Weekly View: What if the Stock Market is Right?
- Generally speaking, American companies are adaptable and have always been quick to adjust, in our view.
- Improvements in health solutions are also improvements for the economy, in our view.
- We believe another stimulus package will boost equities while punishing savers.
It’s only 8 days until the US election. People around the world are trying to understand the market implications of a Trump vs Biden presidency, and the potential make-up of the House and Senate. The upcoming election has caused some investors to ‘freeze’, with many waiting to see the results of the election (and any potential chaos following the election) before returning to stocks.
Investor concerns go above and beyond the upcoming election. For much of the last 6 months, there has been widespread disbelief about the stock market rally. In fact, it would be easy to fill these pages with all the reasons that equities might not be able to sustain their all-time highs.
We think a more provocative exercise is to explore the possible reasons that can help explain the strength in equities. In other words, think about what the market might be seeing that the naysayers are missing? As the saying goes, “it ain’t what you don’t know that gets you into trouble. It’s what you know for sure that just ain’t so.” This week, we’d like to highlight four positive views of the current concerns that we think help explain the stock market’s strength this year and its buoyancy in recent weeks.
1. The election won’t materially affect the resiliency of corporate earnings.
Throughout history, stocks have prevailed through Democratic and Republican administrations, changes in tax code, trade policy, and labor reform. In other words, American companies are flexible and have always been quick to adapt to the prevailing environment. We don’t think the outcome of the election changes this paradigm.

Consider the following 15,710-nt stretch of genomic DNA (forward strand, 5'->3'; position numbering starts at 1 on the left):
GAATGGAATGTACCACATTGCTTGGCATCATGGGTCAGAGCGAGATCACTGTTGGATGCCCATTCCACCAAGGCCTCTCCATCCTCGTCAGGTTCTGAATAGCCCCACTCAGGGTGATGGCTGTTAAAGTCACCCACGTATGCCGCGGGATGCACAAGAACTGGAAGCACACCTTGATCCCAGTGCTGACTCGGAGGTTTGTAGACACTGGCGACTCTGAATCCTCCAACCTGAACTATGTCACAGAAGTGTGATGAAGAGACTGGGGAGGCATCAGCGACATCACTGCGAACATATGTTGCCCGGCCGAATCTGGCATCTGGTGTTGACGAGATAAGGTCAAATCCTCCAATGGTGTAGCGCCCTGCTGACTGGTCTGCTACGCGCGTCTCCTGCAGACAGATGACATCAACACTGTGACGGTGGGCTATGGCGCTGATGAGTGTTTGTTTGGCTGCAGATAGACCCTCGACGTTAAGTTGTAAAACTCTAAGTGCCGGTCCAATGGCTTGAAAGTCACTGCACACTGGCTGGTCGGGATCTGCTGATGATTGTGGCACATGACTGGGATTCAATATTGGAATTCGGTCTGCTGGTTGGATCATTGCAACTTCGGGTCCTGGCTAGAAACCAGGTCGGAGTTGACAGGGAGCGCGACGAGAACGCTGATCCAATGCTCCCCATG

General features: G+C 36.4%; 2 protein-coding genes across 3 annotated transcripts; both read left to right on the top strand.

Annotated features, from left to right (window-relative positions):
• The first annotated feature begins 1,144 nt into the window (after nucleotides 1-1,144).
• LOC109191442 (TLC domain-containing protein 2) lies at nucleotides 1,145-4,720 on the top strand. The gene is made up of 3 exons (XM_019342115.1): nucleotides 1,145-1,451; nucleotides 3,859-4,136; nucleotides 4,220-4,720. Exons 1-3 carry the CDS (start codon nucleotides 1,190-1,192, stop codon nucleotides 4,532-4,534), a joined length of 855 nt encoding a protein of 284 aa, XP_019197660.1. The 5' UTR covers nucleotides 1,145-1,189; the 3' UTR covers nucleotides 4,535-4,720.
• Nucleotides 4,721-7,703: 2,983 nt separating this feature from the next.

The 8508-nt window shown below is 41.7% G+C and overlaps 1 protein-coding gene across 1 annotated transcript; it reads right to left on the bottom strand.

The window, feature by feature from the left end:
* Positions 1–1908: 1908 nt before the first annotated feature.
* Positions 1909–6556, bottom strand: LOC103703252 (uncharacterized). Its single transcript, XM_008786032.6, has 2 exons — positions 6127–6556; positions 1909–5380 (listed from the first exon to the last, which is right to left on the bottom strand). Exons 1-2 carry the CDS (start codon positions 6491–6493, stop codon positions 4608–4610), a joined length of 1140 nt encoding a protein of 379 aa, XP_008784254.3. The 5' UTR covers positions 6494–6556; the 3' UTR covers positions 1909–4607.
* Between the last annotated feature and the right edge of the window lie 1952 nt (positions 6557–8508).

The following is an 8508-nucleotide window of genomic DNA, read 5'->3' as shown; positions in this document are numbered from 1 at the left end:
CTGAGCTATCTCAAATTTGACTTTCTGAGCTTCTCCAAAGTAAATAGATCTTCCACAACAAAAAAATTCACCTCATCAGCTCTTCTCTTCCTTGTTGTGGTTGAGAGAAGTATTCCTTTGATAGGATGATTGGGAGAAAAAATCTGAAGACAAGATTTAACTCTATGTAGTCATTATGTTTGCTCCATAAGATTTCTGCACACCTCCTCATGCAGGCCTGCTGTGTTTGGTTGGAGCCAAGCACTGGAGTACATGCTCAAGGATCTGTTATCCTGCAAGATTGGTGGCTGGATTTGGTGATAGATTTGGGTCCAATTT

With a Joe Biden victory, where the Senate also goes to the Democrats, corporate tax rates will likely increase from the current rate of 21%. Higher corporate tax rates would be a direct hit to net income and might also lower the multiple that investors would be willing to pay for future earnings.
However, we think a Biden administration is less likely to push for higher corporate tax rates if the economy is still struggling to recover from the COVID-19 crisis. For this reason, the stock market may already be realizing that a Biden win might not be that damaging to corporate profitability especially as fiscal spending is very likely to increase (see point 3 below). On the other hand, a Donald Trump victory would probably result in a continuation of the policies of the last four years. Markets like consistency, so we don’t think a President Trump re-election would be harmful to stocks either.
2. A vaccine, a better understanding of the virus, and improved treatments mean the 2nd surge of COVID-19 will have less fatalities, despite a similar number of cases.
Despite the recent spike in cases, we think (and pray) that the magnitude of tragedy that occurred in the first 6 months of the pandemic is unlikely to be repeated for a couple reasons. First, the improvement in testing, as well as its availability, is drastically better than what the country experienced in March and April. This is important because individuals that feel sick have greater access to testing, and knowledge from test results can slow the spread of the virus. This was not the case in the initial wave. Second, while the search for a vaccine continues, we now have a better understanding of how to treat the virus, leading to better outcomes and lower morbidity rates.